So the best tip for real estate investing for beginners may well be to just be patient, and to wait for the right opportunity to pounce when there’s blood in the streets. When people are scared and no one wants to buy, and properties are selling for fire sale valuations once again, then it’s time for you to dip your toes.
It’s important to work with a veteran real estate agent who can guide you through the home purchase process, especially if you are a beginner when it comes to real estate investing. The last thing you’ll want is to work with a friend or acquaintance who is as green as you when it comes to real estate. Not only will that invariably lead to poor outcomes, it more often than not leads to broken friendships.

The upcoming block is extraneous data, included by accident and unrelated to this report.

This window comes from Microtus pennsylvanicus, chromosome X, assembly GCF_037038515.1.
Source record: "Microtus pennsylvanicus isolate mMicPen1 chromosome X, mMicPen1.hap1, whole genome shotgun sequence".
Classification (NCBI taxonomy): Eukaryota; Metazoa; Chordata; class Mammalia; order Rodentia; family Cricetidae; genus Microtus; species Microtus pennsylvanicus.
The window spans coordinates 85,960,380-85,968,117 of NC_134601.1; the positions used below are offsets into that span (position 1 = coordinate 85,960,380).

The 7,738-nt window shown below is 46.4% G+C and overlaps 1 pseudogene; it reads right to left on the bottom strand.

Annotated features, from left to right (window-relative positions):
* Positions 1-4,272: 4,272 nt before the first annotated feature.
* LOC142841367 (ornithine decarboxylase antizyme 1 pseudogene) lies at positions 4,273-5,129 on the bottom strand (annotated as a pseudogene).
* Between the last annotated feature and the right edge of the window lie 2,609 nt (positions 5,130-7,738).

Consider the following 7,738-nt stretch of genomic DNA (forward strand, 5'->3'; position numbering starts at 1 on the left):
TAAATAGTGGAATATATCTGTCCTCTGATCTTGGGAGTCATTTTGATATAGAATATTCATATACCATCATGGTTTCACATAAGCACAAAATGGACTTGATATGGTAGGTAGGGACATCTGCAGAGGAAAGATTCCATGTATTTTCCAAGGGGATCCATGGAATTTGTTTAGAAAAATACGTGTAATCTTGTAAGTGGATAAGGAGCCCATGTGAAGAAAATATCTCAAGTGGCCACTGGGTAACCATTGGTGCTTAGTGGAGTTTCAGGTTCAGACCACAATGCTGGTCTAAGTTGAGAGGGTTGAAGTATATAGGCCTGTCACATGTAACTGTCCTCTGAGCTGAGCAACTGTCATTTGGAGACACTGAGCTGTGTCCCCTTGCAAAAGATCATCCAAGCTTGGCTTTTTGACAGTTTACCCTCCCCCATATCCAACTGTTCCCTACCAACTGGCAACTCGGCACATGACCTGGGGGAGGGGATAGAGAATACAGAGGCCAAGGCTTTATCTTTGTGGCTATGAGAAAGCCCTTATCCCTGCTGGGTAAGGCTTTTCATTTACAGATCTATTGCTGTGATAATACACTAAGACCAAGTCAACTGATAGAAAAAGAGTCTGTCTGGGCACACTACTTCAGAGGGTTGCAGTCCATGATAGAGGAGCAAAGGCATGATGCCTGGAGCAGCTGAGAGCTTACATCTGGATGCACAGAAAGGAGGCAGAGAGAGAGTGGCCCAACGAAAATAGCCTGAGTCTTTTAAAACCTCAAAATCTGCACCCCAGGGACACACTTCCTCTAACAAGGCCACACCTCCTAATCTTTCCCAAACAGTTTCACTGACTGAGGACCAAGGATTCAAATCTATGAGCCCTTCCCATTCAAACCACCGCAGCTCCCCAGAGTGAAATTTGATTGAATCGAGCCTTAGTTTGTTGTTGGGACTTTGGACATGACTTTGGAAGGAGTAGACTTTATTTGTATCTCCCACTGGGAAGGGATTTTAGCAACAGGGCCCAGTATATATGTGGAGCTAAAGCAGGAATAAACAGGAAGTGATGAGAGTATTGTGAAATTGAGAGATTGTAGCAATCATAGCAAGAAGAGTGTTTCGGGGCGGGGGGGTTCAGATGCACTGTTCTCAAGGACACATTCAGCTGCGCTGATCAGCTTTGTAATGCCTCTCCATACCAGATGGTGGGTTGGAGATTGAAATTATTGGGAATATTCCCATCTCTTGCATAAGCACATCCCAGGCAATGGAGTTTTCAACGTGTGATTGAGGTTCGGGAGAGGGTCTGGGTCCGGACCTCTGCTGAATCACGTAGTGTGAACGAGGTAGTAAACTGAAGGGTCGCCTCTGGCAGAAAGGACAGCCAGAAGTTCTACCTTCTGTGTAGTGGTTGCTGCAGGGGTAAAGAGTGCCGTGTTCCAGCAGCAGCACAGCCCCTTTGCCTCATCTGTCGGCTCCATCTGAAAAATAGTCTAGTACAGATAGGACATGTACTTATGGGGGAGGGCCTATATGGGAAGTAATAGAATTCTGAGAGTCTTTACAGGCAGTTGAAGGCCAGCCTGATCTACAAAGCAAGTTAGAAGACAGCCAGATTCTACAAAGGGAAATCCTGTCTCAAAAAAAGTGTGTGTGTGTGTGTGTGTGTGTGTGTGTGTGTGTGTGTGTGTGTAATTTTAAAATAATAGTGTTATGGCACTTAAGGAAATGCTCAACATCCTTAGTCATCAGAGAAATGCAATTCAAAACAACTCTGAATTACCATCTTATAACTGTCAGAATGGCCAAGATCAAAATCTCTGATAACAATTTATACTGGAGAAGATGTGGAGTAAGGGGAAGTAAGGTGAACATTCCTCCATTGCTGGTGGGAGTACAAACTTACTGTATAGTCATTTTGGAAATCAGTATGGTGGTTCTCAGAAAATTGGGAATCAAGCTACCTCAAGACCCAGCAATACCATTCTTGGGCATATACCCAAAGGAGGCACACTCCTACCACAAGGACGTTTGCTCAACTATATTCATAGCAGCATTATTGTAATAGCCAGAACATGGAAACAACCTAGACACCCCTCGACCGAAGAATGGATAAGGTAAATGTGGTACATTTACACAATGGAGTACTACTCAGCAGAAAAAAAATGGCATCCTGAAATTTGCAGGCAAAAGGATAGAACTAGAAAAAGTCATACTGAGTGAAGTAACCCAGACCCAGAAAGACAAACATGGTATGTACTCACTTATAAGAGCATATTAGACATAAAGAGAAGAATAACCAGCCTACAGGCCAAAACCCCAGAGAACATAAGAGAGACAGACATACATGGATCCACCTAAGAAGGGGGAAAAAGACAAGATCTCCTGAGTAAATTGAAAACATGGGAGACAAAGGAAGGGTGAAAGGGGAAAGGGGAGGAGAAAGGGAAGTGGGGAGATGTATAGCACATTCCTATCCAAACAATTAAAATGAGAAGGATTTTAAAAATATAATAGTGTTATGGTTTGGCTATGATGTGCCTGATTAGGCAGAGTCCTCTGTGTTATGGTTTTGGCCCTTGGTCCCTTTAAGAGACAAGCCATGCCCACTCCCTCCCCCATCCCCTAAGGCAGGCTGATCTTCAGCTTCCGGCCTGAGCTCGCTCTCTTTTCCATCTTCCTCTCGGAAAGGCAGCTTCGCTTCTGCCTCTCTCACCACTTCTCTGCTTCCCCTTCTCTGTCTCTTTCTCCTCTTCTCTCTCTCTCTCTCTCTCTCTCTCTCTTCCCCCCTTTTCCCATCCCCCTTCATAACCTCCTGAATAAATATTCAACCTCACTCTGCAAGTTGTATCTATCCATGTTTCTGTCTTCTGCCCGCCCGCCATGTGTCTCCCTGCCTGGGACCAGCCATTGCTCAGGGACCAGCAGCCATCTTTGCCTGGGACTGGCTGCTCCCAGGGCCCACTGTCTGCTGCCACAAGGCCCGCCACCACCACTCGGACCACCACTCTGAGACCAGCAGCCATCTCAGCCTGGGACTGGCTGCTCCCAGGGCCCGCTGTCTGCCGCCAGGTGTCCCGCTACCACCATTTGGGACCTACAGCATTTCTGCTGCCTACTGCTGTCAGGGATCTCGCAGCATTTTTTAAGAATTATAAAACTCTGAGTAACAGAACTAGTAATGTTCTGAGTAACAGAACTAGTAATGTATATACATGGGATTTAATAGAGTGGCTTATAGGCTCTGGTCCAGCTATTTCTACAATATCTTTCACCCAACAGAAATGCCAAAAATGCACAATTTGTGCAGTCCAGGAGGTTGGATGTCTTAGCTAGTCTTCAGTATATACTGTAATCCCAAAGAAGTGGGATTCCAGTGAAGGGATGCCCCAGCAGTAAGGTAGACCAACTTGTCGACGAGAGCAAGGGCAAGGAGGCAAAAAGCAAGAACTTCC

Even though buyers generally never have to sign any sort of Exclusive Right to Represent agreement, it’s important to stay loyal to one buyer’s agent. By working in good faith with only your buyer’s agent, he or she will be more incentivized to hustle and look for properties for you. In contrast, if your buyer’s agent knows you are floating around with multiple agents, he or she will not be motivated to scour the earth for you. Why bother when there’s a good chance you could find a property with another agent?
One of the best ways to juice your returns as a real estate investor is to sign up for a buyer closing credit, which essentially is a split of your buyer agent’s commission. Remember that the seller typically pays a commission of 6% of the purchase price which is split equally if the buyer has their own agent. This means your buyer’s agent stands to earn 3% of your purchase price on any transaction.
You can sign up to work with an experienced, traditional, local broker through Hauseit who has already agreed to give you back $20,000 to $40,000 of the buyer agent fee on the average NYC sale. This can be used to cover your closing costs or simply given back to you as a check post-closing.